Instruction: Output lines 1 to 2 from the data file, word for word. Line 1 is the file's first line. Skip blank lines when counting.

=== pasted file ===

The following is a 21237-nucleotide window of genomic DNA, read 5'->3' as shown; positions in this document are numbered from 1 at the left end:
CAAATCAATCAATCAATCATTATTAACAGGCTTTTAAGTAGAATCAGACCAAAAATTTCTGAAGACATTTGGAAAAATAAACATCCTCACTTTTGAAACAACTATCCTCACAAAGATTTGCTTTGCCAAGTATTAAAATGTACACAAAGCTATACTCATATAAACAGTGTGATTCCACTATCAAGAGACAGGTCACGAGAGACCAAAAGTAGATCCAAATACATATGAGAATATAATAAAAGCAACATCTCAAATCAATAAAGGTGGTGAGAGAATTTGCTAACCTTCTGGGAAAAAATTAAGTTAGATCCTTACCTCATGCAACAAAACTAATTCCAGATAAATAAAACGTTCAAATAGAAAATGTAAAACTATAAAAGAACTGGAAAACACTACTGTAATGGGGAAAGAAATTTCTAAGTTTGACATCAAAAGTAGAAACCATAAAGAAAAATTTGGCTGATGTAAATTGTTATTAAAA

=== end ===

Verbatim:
The following is a 21237-nucleotide window of genomic DNA, read 5'->3' as shown; positions in this document are numbered from 1 at the left end:
CAAATCAATCAATCAATCATTATTAACAGGCTTTTAAGTAGAATCAGACCAAAAATTTCTGAAGACATTTGGAAAAATAAACATCCTCACTTTTGAAACAACTATCCTCACAAAGATTTGCTTTGCCAAGTATTAAAATGTACACAAAGCTATACTCATATAAACAGTGTGATTCCACTATCAAGAGACAGGTCACGAGAGACCAAAAGTAGATCCAAATACATATGAGAATATAATAAAAGCAACATCTCAAATCAATAAAGGTGGTGAGAGAATTTGCTAACCTTCTGGGAAAAAATTAAGTTAGATCCTTACCTCATGCAACAAAACTAATTCCAGATAAATAAAACGTTCAAATAGAAAATGTAAAACTATAAAAGAACTGGAAAACACTACTGTAATGGGGAAAGAAATTTCTAAGTTTGACATCAAAAGTAGAAACCATAAAGAAAAATTTGGCTGATGTAAATTGTTATTAAAA